- The formed elements of the blood include three major components
Red blood cells/RBCs (Erythrocytes)-
RBCs are oxygen transporters that are highly specialized. A healthy adult male has about 5.4 million RBCs per microlitre of blood, while a healthy adult female has about 4.8 million. The oxygen-carrying protein hemoglobin, which is also a pigment that gives blood its red color, is found in the cytoplasm of RBCs. The nucleus and other membrane-bound organelles are absent in mature RBCs. The form of RBCs is biconcave.
White blood cells/WBCs (Leucocytes)-
Unlike RBCs, WBCs contain no hemoglobin and have nuclei. WBCs are significantly less than red blood cells, with approximately 5000-10000 cells per microlitre of blood. Granular or agranular WBCs are the two types of WBCs.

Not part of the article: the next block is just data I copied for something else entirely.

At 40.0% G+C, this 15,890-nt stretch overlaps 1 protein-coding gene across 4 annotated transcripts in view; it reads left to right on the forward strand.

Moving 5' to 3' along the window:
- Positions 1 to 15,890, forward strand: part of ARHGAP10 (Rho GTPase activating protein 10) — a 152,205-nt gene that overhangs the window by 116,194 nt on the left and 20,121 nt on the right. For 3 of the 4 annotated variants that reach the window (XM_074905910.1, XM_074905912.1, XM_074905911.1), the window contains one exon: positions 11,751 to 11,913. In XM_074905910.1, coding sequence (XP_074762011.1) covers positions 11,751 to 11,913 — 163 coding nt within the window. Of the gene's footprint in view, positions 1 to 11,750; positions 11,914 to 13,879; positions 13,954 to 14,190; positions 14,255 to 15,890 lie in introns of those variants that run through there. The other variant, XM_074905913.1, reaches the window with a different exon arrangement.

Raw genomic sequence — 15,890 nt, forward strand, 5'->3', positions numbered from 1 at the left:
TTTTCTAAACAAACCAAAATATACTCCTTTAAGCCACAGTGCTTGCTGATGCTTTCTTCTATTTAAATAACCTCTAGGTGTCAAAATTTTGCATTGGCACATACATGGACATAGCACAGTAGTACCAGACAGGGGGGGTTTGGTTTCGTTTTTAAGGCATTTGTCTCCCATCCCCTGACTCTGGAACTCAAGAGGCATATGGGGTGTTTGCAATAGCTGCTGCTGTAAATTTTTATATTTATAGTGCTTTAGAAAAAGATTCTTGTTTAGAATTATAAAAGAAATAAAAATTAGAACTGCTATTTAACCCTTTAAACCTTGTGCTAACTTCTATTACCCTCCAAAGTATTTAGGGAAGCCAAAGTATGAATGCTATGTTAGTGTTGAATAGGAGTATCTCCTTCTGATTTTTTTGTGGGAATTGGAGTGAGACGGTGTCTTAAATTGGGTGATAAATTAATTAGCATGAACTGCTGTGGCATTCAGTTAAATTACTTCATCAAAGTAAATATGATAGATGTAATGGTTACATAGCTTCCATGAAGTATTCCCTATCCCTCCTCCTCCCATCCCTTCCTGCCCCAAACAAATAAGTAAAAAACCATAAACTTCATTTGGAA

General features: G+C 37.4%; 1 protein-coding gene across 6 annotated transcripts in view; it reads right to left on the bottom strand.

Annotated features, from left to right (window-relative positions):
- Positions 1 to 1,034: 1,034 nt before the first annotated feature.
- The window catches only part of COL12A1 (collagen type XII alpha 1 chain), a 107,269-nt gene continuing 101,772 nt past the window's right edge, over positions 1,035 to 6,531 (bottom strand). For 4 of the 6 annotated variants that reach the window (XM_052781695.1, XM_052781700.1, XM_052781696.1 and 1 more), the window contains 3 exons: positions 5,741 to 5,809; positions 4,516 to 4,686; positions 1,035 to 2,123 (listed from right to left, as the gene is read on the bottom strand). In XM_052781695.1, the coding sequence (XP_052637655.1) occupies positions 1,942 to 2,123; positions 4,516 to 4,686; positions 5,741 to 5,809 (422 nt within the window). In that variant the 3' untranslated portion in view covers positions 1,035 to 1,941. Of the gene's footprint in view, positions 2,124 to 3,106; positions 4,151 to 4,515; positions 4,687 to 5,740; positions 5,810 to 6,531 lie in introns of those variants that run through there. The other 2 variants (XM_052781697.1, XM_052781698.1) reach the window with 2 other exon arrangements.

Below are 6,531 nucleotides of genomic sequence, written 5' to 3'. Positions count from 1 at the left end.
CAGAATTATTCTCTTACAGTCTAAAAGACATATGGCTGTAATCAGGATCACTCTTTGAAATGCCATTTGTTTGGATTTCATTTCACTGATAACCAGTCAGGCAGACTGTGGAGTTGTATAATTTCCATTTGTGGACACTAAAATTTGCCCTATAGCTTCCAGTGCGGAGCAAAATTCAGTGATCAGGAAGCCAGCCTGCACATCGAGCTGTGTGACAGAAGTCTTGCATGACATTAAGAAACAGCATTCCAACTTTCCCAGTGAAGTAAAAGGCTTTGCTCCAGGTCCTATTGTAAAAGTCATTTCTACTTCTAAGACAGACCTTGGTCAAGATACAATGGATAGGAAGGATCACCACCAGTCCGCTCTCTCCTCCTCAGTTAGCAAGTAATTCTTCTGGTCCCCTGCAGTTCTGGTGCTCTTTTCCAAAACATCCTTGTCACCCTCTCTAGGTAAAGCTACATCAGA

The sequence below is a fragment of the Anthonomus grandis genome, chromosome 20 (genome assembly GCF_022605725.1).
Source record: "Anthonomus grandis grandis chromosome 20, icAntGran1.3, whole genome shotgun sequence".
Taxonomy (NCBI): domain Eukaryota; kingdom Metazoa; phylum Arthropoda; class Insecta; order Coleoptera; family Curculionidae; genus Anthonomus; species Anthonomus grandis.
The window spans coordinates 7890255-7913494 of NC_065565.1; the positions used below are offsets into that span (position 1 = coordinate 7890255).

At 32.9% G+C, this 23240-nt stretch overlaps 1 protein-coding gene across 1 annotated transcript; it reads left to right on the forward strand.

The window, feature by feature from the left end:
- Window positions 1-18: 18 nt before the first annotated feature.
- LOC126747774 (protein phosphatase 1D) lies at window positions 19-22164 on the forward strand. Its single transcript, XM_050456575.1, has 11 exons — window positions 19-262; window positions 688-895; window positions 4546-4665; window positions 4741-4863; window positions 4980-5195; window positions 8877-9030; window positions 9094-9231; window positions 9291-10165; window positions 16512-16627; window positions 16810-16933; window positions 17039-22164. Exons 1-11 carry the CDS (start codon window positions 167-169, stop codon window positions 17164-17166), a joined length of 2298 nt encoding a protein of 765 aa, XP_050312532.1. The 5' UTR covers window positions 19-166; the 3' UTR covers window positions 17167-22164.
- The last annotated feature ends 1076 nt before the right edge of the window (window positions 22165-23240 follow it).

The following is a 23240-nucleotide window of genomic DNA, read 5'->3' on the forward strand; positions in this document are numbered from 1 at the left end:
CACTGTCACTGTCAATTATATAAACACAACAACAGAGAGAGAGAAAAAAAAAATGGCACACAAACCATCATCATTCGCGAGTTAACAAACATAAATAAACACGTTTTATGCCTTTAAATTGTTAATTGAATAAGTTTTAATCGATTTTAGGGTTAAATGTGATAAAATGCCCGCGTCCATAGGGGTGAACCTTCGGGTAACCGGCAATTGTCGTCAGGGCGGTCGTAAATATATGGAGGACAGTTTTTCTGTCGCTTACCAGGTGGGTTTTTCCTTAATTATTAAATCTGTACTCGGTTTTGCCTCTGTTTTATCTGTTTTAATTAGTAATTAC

- The majority of total WBCs (60-65%) are neutrophils, while basophils make up the smallest percentage (0.5-1%).
- Phagocytic cells such as neutrophils and monocytes (6–8%) scavenge foreign organisms that enter the body.
- Basophils are inflammatory cells that emit histamine, serotonin, heparin, and a variety of other substances.
- Eosinophils are immune cells that combat infections and have been associated with allergy reactions (2-3%). B and T lymphocytes, which account for 20-25% of all lymphocytes, are classified into two categories. Both B and T cells are in control of the organism’s immunological responses.
Platelets (Thrombocytes) are tiny pieces of megakaryocytes rather than whole cells. Platelets form a platelet plug to help stop blood from leaking out of broken blood vessels.
- Lymph (tissue fluid) is another fluid in the body that is used to transfer certain substances throughout the body.
- After being filtered from the interstitial fluid, excess blood plasma is effectively recycled and returned to the lymphatic system (between cells).
- The lymphatic system consists of lymph, lymph nodes, and lymph arteries, and it is responsible for returning filtered blood plasma from the interstitial fluid (between cells) as lymph.